Disclaimer: This is a stub of a blog post.
- Spotify has a new AI ‘Spotify DJ’ that I’ve been playing around with.
- It has a fun robot voice, similar to what Eleven Labs are doing.
- It cycles through a few different groups of tracks that it thinks you might like. These are things like:
- Music similar to an artist you’ve been listening to lately
- A throwback to a song you liked a long time ago (from a previous year’s top songs playlist)
- Songs from Spotify’s editorial playlists (eg. Front Left)
- Overall I think it’s a good feature - because it cycles through different groups of songs, you can listen to it for a while without getting sick of it.
- But I think Spotify can do better to help with music discovery.
Making a better DJ
- I’m a huge fan of Glenn McDonald’s project Every Noise at Once, which is a collection of Spotify’s algorithmic data. Every Noise at Once tracks over 6000 ‘microgenres’ and has algorithmic playlists for every genre. For example, you can check out “The Sound of Garage Psych” and explore the linked playlists in the playlist description.
- Using the Spotify API, you can find out what your top genres are, and then use those algorithmic playlists to find interesting music that other people are listening to. I made a web app for doing just that called discover-mix.
- I think Spotify should be using this data more with its DJ feature. So I’ve started making a web app that crudely recreates the DJ feature, but uses the Every Noise at Once playlists to find relevant music.
- You can follow along my progress in the public astro-spotify-enao-dj GitHub repository.
Coming up with ‘brackets’ - pulling interesting tracks based on the user’s
- I’ve started creating what I’m calling ‘brackets’, which are different ways to pull tracks based on the user’s listening.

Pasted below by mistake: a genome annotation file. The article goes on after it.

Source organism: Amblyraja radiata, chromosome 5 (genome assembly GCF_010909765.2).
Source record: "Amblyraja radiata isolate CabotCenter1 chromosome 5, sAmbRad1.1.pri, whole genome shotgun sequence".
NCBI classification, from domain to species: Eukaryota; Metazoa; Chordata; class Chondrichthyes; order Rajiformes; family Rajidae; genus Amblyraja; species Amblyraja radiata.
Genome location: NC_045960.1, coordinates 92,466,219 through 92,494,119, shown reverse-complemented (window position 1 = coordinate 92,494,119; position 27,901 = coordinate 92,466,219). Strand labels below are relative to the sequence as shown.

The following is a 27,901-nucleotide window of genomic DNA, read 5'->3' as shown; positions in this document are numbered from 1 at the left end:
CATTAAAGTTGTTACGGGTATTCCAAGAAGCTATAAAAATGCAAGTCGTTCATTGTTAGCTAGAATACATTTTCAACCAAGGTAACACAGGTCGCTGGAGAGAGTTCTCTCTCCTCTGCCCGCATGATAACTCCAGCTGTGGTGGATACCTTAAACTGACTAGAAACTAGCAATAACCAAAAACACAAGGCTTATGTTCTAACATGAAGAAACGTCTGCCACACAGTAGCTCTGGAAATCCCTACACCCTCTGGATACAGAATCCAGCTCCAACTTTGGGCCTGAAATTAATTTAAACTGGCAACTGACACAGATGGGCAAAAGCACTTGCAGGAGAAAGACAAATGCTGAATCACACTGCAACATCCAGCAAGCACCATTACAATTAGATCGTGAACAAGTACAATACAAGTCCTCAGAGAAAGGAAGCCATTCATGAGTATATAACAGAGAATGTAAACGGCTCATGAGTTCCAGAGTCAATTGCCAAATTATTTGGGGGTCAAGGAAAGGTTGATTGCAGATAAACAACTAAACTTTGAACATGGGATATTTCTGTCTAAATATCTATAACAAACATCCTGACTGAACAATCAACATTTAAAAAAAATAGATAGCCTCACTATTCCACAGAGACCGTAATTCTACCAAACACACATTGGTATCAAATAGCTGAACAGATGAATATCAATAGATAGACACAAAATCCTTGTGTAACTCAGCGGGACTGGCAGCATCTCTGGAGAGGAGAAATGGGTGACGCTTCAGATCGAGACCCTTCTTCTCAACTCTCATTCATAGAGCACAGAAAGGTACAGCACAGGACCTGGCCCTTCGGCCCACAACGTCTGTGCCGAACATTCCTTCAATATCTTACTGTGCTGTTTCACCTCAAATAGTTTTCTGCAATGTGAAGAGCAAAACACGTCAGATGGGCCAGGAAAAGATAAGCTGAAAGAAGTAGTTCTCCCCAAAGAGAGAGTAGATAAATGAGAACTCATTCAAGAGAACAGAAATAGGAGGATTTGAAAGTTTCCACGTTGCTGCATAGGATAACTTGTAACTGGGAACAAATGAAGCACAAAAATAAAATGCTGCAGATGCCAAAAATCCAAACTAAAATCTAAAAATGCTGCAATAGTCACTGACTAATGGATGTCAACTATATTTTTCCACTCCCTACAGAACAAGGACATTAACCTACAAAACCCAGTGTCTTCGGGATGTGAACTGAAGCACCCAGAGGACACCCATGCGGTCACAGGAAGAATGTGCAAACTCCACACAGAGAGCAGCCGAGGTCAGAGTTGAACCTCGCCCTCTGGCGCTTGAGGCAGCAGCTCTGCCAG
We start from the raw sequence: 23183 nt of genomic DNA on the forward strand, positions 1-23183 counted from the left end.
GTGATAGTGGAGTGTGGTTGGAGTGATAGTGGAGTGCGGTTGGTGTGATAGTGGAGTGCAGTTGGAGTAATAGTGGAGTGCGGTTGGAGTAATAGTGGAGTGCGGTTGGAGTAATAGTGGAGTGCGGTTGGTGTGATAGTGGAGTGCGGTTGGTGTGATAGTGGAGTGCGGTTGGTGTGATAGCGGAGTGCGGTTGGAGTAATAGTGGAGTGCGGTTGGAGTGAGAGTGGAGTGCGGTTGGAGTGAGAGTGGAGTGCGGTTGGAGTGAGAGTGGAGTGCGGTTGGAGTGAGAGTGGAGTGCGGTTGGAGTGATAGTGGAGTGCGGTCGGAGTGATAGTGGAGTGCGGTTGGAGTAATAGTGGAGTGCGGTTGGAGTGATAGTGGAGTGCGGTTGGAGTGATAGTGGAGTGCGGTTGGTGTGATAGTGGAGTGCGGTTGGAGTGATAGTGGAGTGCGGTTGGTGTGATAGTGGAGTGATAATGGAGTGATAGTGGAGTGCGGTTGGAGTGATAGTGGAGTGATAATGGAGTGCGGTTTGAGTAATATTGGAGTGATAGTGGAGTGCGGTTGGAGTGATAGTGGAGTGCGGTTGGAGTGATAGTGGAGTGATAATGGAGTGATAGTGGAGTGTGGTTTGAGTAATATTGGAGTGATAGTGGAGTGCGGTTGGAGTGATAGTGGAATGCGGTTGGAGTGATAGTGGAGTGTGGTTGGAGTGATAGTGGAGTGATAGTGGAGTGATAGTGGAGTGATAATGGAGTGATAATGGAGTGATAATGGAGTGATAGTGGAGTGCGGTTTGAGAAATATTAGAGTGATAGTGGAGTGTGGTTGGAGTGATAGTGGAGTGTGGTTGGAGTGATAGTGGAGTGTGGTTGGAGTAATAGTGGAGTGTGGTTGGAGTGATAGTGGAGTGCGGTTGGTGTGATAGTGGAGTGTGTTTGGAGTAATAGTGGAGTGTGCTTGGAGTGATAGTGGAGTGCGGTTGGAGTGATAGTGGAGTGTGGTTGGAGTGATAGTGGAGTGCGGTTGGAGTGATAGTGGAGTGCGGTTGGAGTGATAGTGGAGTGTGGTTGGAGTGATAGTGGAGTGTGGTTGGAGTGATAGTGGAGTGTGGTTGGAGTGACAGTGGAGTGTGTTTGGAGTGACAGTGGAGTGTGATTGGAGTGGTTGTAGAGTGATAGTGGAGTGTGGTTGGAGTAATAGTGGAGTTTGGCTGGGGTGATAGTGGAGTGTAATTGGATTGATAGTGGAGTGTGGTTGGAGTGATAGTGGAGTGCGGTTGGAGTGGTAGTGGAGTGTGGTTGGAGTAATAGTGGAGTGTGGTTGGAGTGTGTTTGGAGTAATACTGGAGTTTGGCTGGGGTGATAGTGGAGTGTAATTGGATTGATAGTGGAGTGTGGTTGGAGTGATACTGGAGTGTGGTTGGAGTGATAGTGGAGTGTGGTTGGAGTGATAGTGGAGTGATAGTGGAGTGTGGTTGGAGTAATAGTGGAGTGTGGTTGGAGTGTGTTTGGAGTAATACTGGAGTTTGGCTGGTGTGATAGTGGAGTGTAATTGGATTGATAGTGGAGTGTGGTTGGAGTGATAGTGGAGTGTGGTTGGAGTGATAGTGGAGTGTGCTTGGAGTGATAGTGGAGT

- I’m trying to come up with interesting brackets.
- For example, “an artist you haven’t listened to in a while” pulls your top artists for the long term, and your top artists for the short term, and picks an artist that is in your long term but not your short term artists.
- Another example is “an artist you recently added to liked songs” looks for a song recently added to liked songs, that is not in your top artists. Hopefully this is an aritst you’d like to explore more.
A limitation with the Spotify API that is making things harder
- I’ve run into a tricky hurdle with the Spotify API. While you can get a list of tracks in the user’s queue, and add tracks to the queue, you can’t clear the queue using the API. That means if you were making a web app, you can’t include a button for the user to clear their queue. The user would need to open their Spotify app and clear the queue manually.
- There is a forum thread on the Spotify developer community forum that is asking for this feature but I’m not sure if anything is happening.
Still to do
- There are a few more things I need to do before this web app is ready to use.
- I need to set up caching so that I’m not requesting the same data over and over again. Because the brackets rely on common data, e.g. the user’s list of top artists, it will be a lot faster and more efficient with API requests once I set up caching.
- I need to set up the Spotify web player SDK to set up a player in the web app. I need to handle the list of songs in the queue and play them at the right time etc.
- Like Spotify’s DJ feature, I want to generate a greeting message that introduces the next set of tracks to give the user a bit of context about what they’re hearing. I’d like to use the OpenAI API to generate the text, and then use the Azure text to speech API to generate audio from that text. Ideally the voice would be better if I used the Eleven Labs API but their pricing is many times more expensive than Azure.